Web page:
Homeowners' associations have fostered islands of greater regulation and planning among the variety of neighborhoods that exist in population centers. Residents can exercise their free choice to live where they wish, seeking or avoiding such regulation to match their own taste. Athens-Clarke County, however, has increasingly expanded its municipal regulations of residential properties to the point of restricting the free lifestyle choices that are traditionally available in a population center. The county government here has intruded into household privacy to the extent that we usually only allow a private association to do with our prior permission and free choice. Strict regulation and idiosyncratic rules should not be imposed across a range of people with different lifestyles and economic backgrounds by officials that do not even share their ZIP codes.
Let me get to the point: Athens-Clarke County has become more strict in the realm of enforcement than even homeowners' associations. Associations are now the oases of relaxed regulation in terms of enforcement. It is really confusing! Sure, associations are more invasive as far as landscaping and mailbox color, but one would much rather get in trouble with an association than the county's Department of Building Permits and Inspections. To illustrate this point, let's compare enforcement by a sample association in Athens with that of the county government.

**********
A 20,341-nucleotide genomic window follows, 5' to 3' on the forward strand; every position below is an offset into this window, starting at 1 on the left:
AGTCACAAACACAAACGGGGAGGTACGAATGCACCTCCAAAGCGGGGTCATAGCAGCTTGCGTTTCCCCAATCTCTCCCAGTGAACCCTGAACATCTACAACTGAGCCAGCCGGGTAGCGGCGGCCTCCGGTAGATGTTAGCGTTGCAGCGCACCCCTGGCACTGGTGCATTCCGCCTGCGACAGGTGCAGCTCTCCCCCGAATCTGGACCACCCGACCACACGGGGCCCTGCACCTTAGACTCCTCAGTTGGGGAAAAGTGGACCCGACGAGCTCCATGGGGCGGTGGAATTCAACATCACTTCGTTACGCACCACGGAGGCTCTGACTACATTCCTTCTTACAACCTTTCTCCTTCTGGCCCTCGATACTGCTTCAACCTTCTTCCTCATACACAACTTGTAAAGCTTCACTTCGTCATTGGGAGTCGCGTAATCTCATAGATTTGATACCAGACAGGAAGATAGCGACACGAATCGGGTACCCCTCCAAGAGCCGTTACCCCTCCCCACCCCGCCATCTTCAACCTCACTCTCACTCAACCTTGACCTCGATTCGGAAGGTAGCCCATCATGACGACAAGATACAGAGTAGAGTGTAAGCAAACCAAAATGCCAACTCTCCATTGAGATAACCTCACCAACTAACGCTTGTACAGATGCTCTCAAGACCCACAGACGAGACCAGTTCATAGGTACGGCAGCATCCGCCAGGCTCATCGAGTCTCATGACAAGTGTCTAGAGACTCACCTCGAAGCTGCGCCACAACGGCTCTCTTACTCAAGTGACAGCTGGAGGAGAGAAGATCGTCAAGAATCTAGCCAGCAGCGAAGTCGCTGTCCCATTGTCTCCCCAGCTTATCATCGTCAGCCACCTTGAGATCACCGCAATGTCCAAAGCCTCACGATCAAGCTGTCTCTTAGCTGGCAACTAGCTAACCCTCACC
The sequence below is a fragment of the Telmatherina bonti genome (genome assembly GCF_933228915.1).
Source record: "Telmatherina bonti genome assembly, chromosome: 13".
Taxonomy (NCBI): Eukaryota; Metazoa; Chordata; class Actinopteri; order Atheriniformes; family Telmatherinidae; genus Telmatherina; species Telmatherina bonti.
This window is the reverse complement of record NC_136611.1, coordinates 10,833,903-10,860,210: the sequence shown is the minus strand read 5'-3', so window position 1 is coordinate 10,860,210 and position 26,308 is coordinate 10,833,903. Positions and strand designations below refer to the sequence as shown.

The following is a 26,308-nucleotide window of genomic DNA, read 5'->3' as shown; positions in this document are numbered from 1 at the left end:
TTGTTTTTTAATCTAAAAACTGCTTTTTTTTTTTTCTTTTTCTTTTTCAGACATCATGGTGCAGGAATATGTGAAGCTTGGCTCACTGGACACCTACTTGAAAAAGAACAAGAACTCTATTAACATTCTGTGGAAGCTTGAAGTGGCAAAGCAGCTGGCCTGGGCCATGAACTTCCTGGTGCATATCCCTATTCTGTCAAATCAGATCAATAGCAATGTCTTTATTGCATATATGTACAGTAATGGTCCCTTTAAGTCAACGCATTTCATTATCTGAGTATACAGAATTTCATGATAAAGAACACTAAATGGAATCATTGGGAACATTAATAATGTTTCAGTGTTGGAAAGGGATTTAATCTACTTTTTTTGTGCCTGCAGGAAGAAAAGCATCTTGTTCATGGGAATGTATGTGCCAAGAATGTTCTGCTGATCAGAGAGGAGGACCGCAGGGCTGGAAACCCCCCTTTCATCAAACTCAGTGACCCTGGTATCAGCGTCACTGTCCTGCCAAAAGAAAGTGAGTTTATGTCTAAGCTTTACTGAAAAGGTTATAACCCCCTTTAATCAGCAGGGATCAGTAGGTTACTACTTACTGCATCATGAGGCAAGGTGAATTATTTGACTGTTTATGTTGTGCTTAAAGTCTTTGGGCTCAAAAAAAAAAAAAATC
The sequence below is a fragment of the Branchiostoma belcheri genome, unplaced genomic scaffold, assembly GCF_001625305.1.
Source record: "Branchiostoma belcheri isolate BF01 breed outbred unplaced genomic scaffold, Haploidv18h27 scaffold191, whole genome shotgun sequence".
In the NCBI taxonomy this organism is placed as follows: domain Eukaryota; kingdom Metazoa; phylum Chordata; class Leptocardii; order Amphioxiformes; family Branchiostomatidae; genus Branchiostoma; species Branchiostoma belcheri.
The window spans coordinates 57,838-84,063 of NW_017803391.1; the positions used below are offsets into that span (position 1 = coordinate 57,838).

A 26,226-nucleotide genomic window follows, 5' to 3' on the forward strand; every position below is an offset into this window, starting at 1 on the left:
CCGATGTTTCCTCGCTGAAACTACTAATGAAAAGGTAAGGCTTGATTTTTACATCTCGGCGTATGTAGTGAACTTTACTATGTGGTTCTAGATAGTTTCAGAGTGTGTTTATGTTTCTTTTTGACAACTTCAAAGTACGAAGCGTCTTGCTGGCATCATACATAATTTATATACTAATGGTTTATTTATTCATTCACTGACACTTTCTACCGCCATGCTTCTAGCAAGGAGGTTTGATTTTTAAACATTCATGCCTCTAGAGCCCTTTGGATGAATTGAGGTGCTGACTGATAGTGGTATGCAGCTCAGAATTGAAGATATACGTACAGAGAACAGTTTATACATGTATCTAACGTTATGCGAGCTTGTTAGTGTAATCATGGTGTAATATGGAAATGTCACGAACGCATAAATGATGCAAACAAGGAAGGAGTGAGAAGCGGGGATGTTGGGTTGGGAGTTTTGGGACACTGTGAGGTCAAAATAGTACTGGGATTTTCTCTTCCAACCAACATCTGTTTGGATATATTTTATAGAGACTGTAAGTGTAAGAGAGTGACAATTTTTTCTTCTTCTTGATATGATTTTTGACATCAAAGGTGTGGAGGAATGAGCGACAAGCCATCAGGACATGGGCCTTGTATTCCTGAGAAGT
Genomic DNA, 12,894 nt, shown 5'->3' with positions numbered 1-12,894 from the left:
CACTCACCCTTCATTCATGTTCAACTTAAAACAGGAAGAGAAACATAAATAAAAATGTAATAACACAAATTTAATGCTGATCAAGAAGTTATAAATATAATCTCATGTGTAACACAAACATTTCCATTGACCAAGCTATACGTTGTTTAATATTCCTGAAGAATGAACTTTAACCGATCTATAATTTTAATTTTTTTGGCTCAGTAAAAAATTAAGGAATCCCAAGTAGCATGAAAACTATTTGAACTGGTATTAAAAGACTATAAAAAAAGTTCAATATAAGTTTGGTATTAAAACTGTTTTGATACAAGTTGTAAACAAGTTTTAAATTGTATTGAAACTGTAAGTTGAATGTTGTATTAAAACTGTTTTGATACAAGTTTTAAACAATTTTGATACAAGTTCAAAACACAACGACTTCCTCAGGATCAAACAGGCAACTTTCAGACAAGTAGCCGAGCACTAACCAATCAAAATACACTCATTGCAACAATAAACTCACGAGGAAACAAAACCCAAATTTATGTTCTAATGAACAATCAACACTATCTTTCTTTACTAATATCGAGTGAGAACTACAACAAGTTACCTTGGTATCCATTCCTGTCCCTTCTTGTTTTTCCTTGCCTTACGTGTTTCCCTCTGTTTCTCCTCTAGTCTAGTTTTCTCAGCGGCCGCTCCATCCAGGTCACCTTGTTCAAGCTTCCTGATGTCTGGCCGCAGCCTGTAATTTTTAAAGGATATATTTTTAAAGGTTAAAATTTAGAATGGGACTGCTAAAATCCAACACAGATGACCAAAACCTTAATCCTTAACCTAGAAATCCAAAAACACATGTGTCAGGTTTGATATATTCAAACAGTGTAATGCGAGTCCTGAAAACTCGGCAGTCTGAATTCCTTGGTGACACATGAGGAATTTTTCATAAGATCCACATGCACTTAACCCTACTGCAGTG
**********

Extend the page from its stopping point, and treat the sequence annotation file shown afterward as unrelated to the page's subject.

First rule violation
Assn.: written warning
County: $50 fine
Second rule violation
Assn.: $25 fine
County: fine of $50 or more
Failure to pay fine
Assn.: property lien
County: criminal proceedings
possible jail time or $1000 fine
Melendez was born in Brooklyn in 1951. He was raised in Puerto Rico where he dropped out of school in ninth grade and began working with sugar cane. He moved to the mainland U.S. and became a migrant farm worker. "Everything God created, I picked it," he said.
He was arrested in Pennsylvania in 1984 and extradited to Florida for charges of murder and armed robbery. He did not understand what was happening because he did not know English and he was very rarely provided an interpreter.
He became the victim of one those questionable plea bargains in which a criminal offers testimony as a police informant in exchange for leniency from the system. The witness implicated himself as an accomplice in the crime and lied when he said that Melendez was involved. Another questionable witness in similar circumstances also testified against him.
Melendez was also the victim of racism. The jury was composed of 11 whites and one black. His alibi was provided by black witnesses. A white woman was the holdout juror on their second vote, saying that she just didn't believe Melendez committed the crime. The foreman showed a photograph of Melendez with his hair styled in an Afro and said that a man with a haircut like that could not be innocent. The juror voted for conviction.
Worse than the false testimony or the mindless jury was the misconduct of the prosecutor and the defense attorney. In the events that led to the retrial that exonerated Melendez, the files of his former defense attorney were searched and revealed an audiotape of a confession by the real killer. The prosecutor's files revealed a transcript of that confession plus 16 corroborating documents.